February 24, 2012
Amanda Seyfried as Jill
Jennifer Carpenter as Sharon Ames
Daniel Sunjata as Sergeant Powers
Jill (Amanda Seyfried) was found half frozen in the woods outside Portland by a hiker. She claimed to have been kidnapped by a serial killer and dumped into a hole where other young women were killed. Unfortunately for Jill, she has a history of questionable sanity. Years earlier after her parents died she spent a few months in the psych ward. Hence, after a weeklong search of the forest without result, investigators questioned the veracity of her claim. Ultimately, a judge ordered her recommitted to the psych ward before being released into the custody of her older sister.
A year later, Jill is on regular medication, attends self-defense classes and relentlessly combs the woods for the hole she woke up in that fateful evening. After a night at work she arrives home to find her sister missing. Jill assumes her abductor has returned to finish the job, but took her sister instead when he found Jill absent. Finding the police unsympathetic to her theory, Jill sets out to track him down and after questioning some people at gun point finds herself attempting to elude the entire Portland PD.
Gone is a well-crafted suspense film told almost exclusively from Jill’s perspective. Although lacking in anything that could qualify it as horror (gore, scares, creepy theme…), it isn’t a bad choice for a thriller. Unlike many mediocre suspense films, the story has no implausible twists that only serve to get characters out of tight spots. If you know someone, hypersensitive to plot holes or poorly thought out fixes and don’t want your ear filled with how unrealistic the action of a film is, this will be a good one to take them to see. You are guaranteed to be entertained and your friend will be happy to find the characters relentlessly true to form and the tension to be rooted in a believable storyline.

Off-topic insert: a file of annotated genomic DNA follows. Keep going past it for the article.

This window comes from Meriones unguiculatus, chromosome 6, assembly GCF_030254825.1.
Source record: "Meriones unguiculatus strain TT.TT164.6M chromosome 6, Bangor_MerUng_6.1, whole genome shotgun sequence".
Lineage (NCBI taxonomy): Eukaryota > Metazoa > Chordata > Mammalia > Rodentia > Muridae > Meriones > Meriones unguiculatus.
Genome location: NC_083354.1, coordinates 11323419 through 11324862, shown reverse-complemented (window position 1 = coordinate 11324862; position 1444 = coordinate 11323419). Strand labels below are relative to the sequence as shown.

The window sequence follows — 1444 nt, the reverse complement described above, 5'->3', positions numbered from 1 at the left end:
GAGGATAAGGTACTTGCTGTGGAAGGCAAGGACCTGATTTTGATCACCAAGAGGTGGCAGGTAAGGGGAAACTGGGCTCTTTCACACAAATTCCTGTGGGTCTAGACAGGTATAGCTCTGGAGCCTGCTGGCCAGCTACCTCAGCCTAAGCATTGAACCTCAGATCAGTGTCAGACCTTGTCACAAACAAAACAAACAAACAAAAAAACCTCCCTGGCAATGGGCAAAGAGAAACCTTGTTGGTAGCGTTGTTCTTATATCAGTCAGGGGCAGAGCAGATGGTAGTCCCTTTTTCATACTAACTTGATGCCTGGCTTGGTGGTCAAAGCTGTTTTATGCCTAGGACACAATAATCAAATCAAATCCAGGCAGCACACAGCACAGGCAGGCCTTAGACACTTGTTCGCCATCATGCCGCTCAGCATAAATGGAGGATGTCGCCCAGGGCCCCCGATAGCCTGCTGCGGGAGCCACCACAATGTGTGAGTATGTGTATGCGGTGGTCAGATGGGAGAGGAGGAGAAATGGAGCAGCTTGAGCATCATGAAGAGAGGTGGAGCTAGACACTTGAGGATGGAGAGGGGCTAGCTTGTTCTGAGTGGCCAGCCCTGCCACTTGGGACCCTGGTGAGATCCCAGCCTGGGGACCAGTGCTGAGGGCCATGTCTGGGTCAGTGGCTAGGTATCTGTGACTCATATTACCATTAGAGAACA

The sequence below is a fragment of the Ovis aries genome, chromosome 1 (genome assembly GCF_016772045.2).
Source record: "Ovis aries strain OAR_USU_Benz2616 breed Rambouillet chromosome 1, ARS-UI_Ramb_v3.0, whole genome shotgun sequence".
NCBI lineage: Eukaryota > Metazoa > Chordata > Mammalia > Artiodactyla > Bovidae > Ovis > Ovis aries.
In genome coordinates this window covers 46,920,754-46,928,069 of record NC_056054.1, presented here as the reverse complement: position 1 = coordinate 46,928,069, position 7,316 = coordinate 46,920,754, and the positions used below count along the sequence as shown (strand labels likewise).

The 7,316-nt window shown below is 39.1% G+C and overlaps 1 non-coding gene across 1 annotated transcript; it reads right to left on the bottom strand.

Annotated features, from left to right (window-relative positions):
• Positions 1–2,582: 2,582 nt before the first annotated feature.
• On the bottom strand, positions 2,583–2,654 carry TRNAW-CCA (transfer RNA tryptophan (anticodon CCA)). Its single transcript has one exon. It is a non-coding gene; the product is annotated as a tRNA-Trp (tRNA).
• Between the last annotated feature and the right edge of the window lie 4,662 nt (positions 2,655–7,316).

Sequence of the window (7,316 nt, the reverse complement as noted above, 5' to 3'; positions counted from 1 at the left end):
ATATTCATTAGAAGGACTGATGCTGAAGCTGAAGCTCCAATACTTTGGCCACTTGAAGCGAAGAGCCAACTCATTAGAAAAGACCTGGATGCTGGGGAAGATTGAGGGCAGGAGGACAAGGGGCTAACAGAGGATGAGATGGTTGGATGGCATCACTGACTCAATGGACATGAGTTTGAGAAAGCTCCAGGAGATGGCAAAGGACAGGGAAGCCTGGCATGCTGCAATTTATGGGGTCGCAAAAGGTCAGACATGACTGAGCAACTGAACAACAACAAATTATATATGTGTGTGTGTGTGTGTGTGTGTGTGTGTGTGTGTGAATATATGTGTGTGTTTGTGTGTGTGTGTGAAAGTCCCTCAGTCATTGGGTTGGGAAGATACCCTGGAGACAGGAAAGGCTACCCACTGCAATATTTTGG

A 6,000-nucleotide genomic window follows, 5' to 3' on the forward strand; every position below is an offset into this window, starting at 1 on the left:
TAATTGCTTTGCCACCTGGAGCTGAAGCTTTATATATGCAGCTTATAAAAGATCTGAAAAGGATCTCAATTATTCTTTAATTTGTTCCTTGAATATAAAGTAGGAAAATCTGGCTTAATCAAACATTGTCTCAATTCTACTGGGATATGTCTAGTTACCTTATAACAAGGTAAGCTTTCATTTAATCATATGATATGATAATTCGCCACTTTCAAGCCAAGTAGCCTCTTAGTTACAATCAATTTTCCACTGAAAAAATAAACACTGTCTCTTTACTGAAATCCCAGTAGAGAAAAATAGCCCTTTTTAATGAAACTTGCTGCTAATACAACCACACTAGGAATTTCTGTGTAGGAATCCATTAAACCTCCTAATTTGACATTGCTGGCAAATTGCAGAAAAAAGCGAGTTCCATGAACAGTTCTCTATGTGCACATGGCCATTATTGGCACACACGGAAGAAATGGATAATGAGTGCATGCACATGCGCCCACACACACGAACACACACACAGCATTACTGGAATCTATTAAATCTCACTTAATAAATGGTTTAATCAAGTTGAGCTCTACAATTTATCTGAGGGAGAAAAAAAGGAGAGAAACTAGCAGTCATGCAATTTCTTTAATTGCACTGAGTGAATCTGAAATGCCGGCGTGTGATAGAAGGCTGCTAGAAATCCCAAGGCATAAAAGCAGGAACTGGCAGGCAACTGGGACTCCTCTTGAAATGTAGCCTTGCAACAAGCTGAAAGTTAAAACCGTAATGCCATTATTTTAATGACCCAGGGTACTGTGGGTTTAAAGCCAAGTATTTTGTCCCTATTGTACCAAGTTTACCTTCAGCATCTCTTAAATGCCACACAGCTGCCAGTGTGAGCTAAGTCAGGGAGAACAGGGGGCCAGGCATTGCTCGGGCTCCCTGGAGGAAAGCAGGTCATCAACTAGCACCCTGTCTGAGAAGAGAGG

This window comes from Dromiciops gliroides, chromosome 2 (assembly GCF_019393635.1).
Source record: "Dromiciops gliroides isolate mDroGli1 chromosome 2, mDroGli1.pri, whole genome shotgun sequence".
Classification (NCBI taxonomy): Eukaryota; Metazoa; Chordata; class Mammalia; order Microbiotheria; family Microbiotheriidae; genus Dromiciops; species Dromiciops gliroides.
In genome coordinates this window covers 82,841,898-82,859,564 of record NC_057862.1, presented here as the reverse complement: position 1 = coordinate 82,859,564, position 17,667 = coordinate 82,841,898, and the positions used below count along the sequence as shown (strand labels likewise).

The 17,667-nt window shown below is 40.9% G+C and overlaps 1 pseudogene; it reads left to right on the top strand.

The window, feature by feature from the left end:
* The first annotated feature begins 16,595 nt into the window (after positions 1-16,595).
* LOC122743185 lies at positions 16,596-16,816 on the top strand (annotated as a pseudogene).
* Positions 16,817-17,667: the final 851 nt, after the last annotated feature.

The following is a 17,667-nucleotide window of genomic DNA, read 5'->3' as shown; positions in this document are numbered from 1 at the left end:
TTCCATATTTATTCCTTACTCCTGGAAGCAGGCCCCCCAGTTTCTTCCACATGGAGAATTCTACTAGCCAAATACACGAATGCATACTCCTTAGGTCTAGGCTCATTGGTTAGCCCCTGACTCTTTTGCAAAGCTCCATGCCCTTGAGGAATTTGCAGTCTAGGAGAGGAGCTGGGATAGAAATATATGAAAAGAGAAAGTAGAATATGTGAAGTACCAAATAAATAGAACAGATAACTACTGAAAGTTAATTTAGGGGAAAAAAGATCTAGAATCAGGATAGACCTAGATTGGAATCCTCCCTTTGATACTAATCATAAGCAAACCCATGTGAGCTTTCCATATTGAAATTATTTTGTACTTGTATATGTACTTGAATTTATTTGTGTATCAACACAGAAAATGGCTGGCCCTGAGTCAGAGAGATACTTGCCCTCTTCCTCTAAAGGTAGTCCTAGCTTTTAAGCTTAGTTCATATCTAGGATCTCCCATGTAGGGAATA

As the story IS Jill’s experience, the viewer yearns to trust her. She is very sympathetic and earnest in her conviction. Yet tidbits of evidence, carefully placed throughout the film, set off little alarm bells that leave the audience questioning whether or not she is delusional and if so – what those delusions have made her capable of. The climax will not disappoint.
This film hinges on Amanda Seyfried’s ability (as Jill) to sell the tension and the audience buys it all. As many men are aware, she does not disappoint in appearance, yet her talent as an actor is equally impressive in Gone. Granted this isn’t a film likely to earn academy award nominations, but she portrays the frenetic and at times frantic nature of Jill’s character with near flawless precision – even crying on command. For those who insist on seeing her as a sexual icon (who can blame you), unfortunately, you will be disappointed by the lack of sexual situations. However, a shower scene provides a nice PG-13 silhouette of her naked figure.
Bottom line: Gone is worth the price of a ticket. Also, if you are attempting to slowly expose someone to the horror genre, this one may be a good bridge to the beginner psychological/slasher shelf.